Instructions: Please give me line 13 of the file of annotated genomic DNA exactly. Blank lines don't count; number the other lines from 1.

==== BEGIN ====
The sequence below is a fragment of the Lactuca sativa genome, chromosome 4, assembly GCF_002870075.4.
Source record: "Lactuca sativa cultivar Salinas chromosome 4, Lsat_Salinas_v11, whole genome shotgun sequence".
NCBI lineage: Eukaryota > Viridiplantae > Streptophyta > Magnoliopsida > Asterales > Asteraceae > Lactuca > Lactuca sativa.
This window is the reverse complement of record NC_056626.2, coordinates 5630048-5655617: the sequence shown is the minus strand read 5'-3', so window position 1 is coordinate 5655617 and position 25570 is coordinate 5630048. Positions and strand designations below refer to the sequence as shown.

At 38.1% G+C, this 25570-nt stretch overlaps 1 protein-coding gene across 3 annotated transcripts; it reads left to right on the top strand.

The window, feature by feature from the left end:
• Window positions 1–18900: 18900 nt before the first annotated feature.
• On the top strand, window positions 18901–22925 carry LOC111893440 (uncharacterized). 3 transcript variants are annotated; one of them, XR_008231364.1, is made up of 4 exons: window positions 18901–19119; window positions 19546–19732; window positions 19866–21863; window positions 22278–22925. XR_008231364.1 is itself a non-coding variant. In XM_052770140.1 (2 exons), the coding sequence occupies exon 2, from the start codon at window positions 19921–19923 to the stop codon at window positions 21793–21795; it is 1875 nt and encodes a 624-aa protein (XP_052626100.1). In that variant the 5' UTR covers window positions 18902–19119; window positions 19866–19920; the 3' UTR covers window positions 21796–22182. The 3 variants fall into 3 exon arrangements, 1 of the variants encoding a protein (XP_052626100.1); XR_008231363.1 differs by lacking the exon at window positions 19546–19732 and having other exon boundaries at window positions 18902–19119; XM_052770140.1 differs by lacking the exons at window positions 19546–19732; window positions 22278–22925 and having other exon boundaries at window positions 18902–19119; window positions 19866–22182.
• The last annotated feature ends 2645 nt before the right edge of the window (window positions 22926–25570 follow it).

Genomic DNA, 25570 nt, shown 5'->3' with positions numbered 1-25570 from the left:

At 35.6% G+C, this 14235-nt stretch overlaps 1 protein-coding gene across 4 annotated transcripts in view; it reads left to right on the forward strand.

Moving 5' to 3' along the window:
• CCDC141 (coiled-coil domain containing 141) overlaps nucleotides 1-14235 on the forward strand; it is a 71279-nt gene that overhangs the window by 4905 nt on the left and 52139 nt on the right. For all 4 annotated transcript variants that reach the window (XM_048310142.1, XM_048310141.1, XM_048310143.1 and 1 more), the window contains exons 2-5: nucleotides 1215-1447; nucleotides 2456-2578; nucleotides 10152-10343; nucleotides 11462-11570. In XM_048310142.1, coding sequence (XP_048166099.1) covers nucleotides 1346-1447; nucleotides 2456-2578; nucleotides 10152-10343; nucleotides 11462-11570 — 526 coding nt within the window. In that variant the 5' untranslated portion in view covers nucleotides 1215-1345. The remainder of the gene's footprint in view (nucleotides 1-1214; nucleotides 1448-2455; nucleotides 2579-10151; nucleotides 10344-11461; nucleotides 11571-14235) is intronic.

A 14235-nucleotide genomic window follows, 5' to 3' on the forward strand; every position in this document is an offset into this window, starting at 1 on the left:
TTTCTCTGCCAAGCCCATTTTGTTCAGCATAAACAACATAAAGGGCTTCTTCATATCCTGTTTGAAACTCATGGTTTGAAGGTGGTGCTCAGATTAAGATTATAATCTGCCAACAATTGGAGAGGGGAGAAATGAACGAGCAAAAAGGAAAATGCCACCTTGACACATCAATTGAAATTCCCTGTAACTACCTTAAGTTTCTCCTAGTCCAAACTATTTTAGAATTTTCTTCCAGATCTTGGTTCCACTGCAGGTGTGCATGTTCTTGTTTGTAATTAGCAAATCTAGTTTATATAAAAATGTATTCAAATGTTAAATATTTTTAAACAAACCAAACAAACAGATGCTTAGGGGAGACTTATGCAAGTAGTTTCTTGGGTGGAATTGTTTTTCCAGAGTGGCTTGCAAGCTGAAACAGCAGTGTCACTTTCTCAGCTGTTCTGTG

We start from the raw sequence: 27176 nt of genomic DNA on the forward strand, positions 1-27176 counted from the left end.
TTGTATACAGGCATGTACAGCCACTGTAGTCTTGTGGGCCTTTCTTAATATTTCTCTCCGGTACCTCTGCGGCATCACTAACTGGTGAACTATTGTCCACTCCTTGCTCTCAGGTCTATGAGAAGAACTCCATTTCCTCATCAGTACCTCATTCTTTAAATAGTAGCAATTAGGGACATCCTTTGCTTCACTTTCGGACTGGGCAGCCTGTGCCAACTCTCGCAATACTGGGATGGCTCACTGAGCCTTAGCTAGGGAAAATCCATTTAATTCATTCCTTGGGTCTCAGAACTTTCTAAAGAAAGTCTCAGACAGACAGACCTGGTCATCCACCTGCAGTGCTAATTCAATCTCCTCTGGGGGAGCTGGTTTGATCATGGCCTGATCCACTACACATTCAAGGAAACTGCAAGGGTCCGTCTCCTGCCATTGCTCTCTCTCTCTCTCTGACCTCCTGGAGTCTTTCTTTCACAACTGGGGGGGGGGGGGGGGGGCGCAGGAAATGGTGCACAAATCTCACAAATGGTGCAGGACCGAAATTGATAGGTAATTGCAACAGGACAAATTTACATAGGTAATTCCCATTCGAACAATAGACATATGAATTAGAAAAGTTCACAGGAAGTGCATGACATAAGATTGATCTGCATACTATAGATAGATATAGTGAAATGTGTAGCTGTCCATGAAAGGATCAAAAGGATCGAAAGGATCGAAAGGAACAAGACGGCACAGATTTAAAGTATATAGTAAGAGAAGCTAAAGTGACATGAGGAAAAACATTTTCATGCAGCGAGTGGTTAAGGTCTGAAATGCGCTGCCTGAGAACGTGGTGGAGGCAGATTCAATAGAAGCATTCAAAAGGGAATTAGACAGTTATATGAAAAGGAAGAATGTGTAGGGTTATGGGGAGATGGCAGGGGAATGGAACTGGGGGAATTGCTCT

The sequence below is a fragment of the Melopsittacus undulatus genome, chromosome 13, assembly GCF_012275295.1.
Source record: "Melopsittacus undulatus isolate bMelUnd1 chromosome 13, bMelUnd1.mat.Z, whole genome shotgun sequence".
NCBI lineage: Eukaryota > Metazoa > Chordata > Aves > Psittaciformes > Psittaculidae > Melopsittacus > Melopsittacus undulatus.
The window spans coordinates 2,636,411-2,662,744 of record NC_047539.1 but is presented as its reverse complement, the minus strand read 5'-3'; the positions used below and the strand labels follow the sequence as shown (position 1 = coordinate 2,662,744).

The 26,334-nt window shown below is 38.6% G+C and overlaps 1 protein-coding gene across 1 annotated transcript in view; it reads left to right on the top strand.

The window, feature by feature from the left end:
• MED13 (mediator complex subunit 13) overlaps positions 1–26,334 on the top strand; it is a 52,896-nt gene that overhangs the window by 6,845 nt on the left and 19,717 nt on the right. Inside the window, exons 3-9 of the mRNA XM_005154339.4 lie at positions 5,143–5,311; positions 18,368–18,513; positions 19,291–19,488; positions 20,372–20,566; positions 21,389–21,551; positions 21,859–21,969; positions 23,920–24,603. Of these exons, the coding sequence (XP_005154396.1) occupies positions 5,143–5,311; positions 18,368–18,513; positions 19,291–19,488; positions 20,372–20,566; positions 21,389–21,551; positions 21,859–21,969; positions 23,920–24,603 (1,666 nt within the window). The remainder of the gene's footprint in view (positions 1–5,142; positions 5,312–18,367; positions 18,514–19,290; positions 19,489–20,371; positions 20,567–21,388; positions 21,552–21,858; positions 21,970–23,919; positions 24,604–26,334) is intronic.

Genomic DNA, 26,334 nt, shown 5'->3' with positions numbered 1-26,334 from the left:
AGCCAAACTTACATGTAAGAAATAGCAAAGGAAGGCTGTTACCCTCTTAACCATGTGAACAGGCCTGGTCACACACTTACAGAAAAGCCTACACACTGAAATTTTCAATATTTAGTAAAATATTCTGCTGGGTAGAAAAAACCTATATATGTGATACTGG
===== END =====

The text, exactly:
• CCDC141 (coiled-coil domain containing 141) overlaps nucleotides 1-14235 on the forward strand; it is a 71279-nt gene that overhangs the window by 4905 nt on the left and 52139 nt on the right. For all 4 annotated transcript variants that reach the window (XM_048310142.1, XM_048310141.1, XM_048310143.1 and 1 more), the window contains exons 2-5: nucleotides 1215-1447; nucleotides 2456-2578; nucleotides 10152-10343; nucleotides 11462-11570. In XM_048310142.1, coding sequence (XP_048166099.1) covers nucleotides 1346-1447; nucleotides 2456-2578; nucleotides 10152-10343; nucleotides 11462-11570 — 526 coding nt within the window. In that variant the 5' untranslated portion in view covers nucleotides 1215-1345. The remainder of the gene's footprint in view (nucleotides 1-1214; nucleotides 1448-2455; nucleotides 2579-10151; nucleotides 10344-11461; nucleotides 11571-14235) is intronic.